Investor's digest

Private Equity can be a winner but invest with your eyes open and your brain engaged

16 November 2021

Anyone engaged with their portfolio will have noticed two developments accelerating over recent years.  Firstly, bond and equity performance has become increasingly closely correlated.  Secondly, many large and attractive businesses are held privately.  It’s getting harder to manage risk with a traditional portfolio and some opportunities are just off the menu.

Here we will examine whether the inclusion of Private Equity in your portfolio can help tackle these problems and what its impact on your overall return might be.

Private Equity (PE) is essentially an alternative form of funding. A PE fund will acquire private companies and look to implement change or drive growth. It has historically been seen as a complex asset class that your average punter would stay clear of. It’s difficult to access due to high minimum investments and the need for an extensive network, which means that most PE investors are institutional (endowment funds, pension funds etc.). Over recent years though, there have been more vehicles offering retail investors opportunities to invest in Private Equity. With the multitude of other more ‘vanilla’ asset classes available such as public equities, fixed income, real estate and commodities, this raises the question: what is the role of Private Equity in portfolios and does it actually add value? In short, it can help diversify, provide attractive risk adjusted returns and even protect on the downside. However, it’s not a straightforward world to navigate and achieving this outcome is certainly not easy for an everyday investor.

“We will argue that Private Equity does have a role, but there are some considerations you must evaluate carefully. As always be careful not to drink the Kool Aid…”

 Firstly, let’s deal briefly with the plumbing so we can look at this issue effectively. In our opinion, Private Equity should be seen as a high risk asset. As such, it seems natural to consider the inclusion of Private Equity as a replacement for part of the equity allocation within a portfolio. However, comparing the performance of Private Equity against Public Equity is not a straightforward task. Private Equity funds hold cash back and time their investments carefully. They report their performance using internal rate of return (IRR), which excludes uninvested cash positions to take this into account.  This is quite different from the typical total return measurement used to assess Public Equity. To overcome this, researchers have helpfully developed a measure known as ‘public market equivalent’ (PME) to calculate comparative performance. PME essentially adapts Public and Private Equity returns to account for these variances.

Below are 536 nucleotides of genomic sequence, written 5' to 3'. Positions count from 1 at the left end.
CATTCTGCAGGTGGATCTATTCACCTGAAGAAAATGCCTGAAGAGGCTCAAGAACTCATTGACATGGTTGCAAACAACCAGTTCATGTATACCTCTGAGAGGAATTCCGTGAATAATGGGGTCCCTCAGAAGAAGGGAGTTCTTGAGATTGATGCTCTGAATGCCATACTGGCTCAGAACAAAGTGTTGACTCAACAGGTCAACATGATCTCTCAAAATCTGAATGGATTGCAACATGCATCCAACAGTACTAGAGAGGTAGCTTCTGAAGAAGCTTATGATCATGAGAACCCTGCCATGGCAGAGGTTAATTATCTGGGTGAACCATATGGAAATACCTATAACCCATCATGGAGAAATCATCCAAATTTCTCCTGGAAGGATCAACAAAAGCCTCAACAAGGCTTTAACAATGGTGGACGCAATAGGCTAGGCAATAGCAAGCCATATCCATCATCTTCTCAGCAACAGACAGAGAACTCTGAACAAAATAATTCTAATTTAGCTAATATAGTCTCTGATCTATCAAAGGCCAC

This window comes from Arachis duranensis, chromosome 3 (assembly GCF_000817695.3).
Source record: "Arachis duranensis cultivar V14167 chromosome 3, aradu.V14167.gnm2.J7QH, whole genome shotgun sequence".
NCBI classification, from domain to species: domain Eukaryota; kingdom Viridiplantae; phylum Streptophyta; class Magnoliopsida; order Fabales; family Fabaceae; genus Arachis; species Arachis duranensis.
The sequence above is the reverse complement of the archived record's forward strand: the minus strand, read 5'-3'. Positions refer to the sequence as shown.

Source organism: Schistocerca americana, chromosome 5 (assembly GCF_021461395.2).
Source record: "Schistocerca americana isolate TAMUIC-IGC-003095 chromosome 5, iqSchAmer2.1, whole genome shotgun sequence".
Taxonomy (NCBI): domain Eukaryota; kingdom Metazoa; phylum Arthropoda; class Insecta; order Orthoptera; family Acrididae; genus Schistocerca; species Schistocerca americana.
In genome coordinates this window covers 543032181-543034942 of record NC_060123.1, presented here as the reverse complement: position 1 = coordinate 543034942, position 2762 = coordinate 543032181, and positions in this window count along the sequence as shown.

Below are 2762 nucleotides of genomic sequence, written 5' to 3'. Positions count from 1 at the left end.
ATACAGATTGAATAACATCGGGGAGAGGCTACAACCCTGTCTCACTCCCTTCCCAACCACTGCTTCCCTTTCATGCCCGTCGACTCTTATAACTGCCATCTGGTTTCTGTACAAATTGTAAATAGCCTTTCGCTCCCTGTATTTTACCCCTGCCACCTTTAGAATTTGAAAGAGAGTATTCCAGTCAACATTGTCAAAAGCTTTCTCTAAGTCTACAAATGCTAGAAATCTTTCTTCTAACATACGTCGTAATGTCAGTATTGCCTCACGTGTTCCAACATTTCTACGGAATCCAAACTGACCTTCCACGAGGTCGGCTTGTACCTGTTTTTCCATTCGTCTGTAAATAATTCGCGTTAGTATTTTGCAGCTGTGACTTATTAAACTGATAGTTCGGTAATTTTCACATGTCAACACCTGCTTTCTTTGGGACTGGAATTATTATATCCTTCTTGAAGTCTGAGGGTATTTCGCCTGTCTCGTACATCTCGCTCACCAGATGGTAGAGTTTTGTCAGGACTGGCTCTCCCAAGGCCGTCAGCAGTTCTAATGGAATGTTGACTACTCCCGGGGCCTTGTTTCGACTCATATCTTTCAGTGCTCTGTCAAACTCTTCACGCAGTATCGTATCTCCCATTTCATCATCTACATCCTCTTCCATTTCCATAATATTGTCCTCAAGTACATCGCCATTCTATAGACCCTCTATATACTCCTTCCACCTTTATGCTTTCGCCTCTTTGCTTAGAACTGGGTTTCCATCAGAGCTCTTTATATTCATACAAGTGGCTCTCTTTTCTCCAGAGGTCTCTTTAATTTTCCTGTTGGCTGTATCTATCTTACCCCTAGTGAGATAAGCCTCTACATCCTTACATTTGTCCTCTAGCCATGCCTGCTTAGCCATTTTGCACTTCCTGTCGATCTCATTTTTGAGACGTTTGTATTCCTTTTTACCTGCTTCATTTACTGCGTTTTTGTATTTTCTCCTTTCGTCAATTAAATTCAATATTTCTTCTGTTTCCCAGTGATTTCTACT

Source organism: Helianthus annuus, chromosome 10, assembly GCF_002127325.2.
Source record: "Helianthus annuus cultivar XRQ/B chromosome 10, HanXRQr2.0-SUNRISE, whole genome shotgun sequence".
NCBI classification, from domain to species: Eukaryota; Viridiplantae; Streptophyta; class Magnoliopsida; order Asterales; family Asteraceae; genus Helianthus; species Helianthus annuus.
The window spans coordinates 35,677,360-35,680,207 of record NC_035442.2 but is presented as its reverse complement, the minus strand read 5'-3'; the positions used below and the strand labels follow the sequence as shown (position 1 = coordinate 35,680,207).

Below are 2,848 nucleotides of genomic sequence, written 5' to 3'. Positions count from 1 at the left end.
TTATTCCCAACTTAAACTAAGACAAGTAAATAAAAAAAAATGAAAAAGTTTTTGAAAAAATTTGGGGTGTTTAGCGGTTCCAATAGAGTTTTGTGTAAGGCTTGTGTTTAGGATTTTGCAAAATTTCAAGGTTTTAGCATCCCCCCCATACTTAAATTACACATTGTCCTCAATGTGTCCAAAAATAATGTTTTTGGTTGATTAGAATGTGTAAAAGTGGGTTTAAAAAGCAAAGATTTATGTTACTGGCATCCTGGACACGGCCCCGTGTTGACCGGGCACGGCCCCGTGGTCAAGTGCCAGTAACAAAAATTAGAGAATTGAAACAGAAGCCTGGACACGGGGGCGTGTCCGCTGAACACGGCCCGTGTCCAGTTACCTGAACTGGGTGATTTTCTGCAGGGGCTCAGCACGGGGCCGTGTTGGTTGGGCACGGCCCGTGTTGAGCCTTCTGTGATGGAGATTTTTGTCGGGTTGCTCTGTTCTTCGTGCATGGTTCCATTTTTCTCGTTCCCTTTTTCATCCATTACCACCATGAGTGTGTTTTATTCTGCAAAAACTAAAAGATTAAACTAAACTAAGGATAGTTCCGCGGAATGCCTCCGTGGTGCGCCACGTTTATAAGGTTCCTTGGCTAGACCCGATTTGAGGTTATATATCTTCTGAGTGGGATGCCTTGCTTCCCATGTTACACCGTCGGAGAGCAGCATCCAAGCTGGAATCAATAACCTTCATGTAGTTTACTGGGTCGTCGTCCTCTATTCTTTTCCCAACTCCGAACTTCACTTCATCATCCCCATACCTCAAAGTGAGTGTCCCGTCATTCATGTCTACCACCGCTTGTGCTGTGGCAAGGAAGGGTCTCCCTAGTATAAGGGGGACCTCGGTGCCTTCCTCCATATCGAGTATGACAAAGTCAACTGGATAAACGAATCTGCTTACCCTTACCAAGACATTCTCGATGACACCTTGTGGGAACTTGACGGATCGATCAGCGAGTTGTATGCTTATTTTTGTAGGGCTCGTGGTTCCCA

One recent study1, looked at over a thousand buyout funds with vintage years between 1997 and 2020. Using PME methodology, it found that including a 20% Private Equity allocation into a balanced 60/40 portfolio led to a 0.6% annualised outperformance. Although this might sound small, this becomes a meaningful additional contribution to returns when compounded over time. However, some institutions like Bain2 and JP Morgan3 have started to suggest that the outperformance of PE is narrowing. The FT’s US financials’ commentator wrote a piece in the Financial Times4 titled ‘Private Equity’s meh decade’ that reflected this thinking. He highlighted the diminishing outperformance of US Private Equity with total returns equalising the S&P 500 index over the last five years.

The answer is probably more nuanced than this though. Since 2016, returns of the S&P 500 have been driven by outperformance of the five largest technology companies (Apple, Microsoft, Amazon, Facebook and Alphabet), which together make up more than 20% of the index. These are quality companies and they have seen strong growth in earnings and margins over this period. However, much of this has been driven by sentiment from retail investors and increased flows into ETFs. This means that these companies are now valued at extremely high multiples of their earnings. If they are stripped out of the index, it tells a very different story. By contrast, Private Equity returns in Europe and Asia have significantly outperformed public markets over the same time horizon. In the UK, Public Equity returns have lagged global equity markets by over 150% over the last 10 years but UK PE has averaged 19.6% IRR 5, per annum, and outperformed global peers. The evidence for investing in Private Equity is nuanced, yes, but certainly compelling.

The theoretical rationale for PE is also persuasive. Holders of Private Equity believe that companies that are privately owned by a concentrated group of individuals are more conducive to effective decision making. This, in turn, drives growth. Deciding when to buy and sell companies or instigate change is generally much faster and easier with a smaller group of decision makers. Private Equity management teams, backed by an aggressive capital structure, are also highly incentivised to implement a much narrower and profit focussed agenda than typically found in publicly listed companies. Their desire and ability to harness leverage also plays a significant part.